Body fat redistribution after weight gain in women with anorexia nervosa

Laurel Mayer, B. Timothy Timothy Walsh, Richard N. Pierson, Steven B. Heymsfield, Dympna Gallagher, Jack Wang, Michael K. Parides, Rudolph L. Leibel, Michelle P. Warren, Erin Killory, Deborah Glasofer

Research output: Contribution to journalArticlepeer-review

99 Scopus citations


Background: Body image distortions are a core feature of anorexia nervosa (AN). Increasing evidence suggests that the fat distribution immediately after weight restoration in patients with AN differs from the distribution typical of healthy adult women. Objective: The purpose of this study was to assess body fat distribution before and shortly after normalization of weight in women with AN. Design: Body composition and fat distribution were assessed by anthropometry, dual-energy X-ray absorptiometry, and whole-body magnetic resonance imaging in 29 women with AN before and after weight normalization and at a single time point in 15 female control subjects. Hormone concentrations were also evaluated in patients and control subjects. Results: During ≈10.1 ± 2.9 wk (range: 4-17.3 wk) of treatment, patients with AN gained 12.2 ± 3.6 kg, and refed weight (54.1 ± 4.2 kg) did not differ significantly from that of control subjects (54.7 ± 4.4 kg). Waist-to-hip circumference ratio (P < 0.006), total trunk fat (P < 0.003), visceral adipose tissue (P < 0.006), and intramuscular adipose tissue (P < 0.003) were significantly greater in the weight-recovered patients than in the control subjects. In contrast, after refeeding, total subcutaneous adipose tissue and skeletal muscle mass did not differ significantly between the patients and control subjects. In patients with AN, serum cortisol decreased and serum estradiol increased significantly with refeeding but not to control concentrations. Conclusions: In women with AN, normalization of weight in the short term is associated with an abnormal distribution of body fat. The implications of these findings for the long-term psychological and physical health of women with AN are unknown.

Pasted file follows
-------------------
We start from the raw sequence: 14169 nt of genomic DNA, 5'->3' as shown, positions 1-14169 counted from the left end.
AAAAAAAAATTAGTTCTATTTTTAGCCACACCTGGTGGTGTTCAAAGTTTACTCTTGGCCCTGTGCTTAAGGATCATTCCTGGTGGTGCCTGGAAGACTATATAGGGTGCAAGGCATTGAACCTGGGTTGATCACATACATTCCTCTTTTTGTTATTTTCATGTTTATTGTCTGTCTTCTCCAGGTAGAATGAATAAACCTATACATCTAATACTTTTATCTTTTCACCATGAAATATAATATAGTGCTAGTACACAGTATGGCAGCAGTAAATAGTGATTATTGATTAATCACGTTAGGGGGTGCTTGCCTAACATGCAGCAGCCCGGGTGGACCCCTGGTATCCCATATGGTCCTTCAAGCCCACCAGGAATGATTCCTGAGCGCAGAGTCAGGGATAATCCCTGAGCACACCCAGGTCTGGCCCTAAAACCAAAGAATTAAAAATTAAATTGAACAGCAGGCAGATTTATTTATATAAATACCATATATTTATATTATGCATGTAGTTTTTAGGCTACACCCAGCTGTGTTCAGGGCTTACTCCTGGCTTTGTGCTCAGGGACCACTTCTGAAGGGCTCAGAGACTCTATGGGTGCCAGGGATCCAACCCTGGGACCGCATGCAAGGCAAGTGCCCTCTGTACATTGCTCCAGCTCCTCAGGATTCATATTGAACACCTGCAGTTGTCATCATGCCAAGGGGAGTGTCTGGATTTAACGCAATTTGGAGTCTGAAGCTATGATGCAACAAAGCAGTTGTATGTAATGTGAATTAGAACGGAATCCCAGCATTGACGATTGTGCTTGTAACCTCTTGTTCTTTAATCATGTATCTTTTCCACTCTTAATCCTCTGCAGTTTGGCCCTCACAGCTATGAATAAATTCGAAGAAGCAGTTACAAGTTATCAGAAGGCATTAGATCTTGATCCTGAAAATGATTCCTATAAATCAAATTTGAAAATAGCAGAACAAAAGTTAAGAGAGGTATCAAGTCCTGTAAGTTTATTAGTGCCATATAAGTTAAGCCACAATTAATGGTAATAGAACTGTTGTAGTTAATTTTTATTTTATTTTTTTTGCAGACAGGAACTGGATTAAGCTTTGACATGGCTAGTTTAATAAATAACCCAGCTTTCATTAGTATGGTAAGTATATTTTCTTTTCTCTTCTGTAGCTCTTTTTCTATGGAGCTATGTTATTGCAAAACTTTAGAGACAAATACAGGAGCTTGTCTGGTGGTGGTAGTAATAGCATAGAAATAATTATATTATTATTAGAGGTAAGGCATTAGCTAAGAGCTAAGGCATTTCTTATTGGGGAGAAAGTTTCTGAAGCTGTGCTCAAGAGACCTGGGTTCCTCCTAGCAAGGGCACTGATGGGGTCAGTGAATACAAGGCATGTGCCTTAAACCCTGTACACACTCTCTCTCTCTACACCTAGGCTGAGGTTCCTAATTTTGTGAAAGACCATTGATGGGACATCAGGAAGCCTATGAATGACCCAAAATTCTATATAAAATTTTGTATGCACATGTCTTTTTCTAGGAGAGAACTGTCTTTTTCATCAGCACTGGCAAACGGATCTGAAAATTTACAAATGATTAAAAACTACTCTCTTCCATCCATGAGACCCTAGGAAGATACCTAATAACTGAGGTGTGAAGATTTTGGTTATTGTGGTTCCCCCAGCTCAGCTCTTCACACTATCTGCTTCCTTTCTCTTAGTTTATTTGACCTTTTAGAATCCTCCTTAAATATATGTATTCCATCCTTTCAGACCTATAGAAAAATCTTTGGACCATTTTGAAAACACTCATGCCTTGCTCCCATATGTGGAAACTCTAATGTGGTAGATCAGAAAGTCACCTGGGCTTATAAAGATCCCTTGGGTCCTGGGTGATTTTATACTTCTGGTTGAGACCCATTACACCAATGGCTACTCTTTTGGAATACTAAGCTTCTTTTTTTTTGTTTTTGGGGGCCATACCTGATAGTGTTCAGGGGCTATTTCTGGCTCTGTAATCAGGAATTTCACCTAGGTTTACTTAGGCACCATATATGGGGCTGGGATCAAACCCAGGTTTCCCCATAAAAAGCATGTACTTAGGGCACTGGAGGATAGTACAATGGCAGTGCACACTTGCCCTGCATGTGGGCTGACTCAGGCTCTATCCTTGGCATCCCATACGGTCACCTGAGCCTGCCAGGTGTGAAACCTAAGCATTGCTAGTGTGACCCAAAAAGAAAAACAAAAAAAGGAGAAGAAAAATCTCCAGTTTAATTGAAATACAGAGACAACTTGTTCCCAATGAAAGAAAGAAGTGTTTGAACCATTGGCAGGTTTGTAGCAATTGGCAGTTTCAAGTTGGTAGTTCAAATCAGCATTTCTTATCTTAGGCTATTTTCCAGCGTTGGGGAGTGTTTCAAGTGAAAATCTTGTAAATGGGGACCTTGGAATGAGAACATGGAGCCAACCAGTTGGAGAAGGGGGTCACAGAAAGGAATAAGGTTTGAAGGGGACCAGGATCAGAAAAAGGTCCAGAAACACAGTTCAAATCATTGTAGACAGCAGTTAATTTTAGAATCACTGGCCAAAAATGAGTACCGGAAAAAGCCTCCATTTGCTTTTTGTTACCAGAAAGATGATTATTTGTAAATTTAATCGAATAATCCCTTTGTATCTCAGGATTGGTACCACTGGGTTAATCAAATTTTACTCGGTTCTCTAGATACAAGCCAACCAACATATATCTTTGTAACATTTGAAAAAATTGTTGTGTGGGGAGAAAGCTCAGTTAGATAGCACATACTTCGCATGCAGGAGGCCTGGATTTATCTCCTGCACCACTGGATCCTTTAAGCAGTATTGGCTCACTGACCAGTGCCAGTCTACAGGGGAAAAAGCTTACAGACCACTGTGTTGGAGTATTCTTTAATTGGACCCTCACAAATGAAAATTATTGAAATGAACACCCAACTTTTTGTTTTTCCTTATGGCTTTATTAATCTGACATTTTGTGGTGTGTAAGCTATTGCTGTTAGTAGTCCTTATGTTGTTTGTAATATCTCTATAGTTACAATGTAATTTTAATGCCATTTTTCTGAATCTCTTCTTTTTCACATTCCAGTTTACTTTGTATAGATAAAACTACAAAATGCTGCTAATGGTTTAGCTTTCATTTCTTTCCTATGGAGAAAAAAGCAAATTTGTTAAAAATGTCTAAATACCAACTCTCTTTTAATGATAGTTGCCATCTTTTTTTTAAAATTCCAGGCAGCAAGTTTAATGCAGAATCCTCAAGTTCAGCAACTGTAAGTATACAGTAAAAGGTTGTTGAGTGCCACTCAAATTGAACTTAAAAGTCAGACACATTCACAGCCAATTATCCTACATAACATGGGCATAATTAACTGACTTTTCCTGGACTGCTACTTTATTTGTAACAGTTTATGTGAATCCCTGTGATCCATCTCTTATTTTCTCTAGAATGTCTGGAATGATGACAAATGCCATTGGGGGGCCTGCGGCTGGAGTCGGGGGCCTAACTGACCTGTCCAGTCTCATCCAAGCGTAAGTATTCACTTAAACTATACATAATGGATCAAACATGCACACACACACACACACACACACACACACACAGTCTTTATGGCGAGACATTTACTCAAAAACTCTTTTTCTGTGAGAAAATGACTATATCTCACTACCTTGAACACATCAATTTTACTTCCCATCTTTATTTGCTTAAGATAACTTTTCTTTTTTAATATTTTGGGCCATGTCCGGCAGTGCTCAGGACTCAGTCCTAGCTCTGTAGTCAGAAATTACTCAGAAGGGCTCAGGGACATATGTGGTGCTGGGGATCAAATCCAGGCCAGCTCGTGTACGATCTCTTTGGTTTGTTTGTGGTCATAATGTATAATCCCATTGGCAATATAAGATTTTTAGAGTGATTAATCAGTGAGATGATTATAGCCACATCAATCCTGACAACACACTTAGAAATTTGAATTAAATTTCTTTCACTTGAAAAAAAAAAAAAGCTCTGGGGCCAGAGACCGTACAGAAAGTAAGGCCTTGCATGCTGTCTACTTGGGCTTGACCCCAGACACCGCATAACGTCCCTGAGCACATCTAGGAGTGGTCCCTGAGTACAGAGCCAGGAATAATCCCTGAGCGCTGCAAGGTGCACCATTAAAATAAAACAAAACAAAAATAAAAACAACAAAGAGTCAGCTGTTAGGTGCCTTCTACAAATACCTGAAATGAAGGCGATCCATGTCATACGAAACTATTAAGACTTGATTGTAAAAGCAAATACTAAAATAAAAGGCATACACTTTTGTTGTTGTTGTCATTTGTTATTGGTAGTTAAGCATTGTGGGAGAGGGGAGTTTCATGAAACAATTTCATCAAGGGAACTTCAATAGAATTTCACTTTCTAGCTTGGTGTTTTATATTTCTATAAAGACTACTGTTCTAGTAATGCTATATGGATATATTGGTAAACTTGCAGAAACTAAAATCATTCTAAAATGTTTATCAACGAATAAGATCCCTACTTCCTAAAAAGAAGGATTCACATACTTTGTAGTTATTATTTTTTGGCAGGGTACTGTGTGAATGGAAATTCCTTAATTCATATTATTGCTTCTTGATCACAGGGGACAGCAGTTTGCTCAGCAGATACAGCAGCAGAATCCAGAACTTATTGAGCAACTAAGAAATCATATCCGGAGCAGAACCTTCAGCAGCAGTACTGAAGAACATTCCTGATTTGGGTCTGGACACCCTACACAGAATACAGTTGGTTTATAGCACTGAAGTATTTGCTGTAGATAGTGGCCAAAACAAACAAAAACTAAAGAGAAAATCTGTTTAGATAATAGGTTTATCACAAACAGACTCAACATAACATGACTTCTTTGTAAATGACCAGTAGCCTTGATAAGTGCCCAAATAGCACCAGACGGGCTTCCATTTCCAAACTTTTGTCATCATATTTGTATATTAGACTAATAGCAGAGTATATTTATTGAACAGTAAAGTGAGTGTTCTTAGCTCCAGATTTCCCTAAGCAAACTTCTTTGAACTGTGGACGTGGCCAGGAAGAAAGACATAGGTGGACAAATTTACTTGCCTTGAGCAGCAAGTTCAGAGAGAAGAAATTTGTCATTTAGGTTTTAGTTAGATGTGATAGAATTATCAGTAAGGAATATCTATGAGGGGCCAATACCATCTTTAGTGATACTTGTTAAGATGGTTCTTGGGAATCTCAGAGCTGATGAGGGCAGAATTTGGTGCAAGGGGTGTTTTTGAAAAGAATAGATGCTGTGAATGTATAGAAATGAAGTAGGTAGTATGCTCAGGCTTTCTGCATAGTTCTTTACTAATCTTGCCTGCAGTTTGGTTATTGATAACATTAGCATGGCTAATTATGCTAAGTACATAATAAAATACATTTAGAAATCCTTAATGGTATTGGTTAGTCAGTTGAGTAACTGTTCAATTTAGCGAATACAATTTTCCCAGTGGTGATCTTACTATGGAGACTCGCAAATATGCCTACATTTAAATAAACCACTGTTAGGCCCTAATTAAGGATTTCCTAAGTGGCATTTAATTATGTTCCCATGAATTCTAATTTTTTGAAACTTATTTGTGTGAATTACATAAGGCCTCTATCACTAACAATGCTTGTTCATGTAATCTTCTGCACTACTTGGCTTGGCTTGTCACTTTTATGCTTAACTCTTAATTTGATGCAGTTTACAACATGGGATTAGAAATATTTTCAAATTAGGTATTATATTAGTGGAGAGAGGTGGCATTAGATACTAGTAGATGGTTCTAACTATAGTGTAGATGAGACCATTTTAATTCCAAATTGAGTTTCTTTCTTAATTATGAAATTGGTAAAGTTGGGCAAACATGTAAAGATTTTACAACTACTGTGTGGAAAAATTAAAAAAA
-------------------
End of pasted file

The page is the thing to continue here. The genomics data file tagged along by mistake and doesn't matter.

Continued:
Original languageEnglish (US)
Pages (from-to)1286-1291
Number of pages6
JournalAmerican Journal of Clinical Nutrition
Issue number6
StatePublished - 2005
Externally publishedYes


  • Anorexia nervosa
  • Body fat distribution
  • Visceral adipose tissue
  • Whole-body MRI

ASJC Scopus subject areas

  • Medicine (miscellaneous)
  • Nutrition and Dietetics


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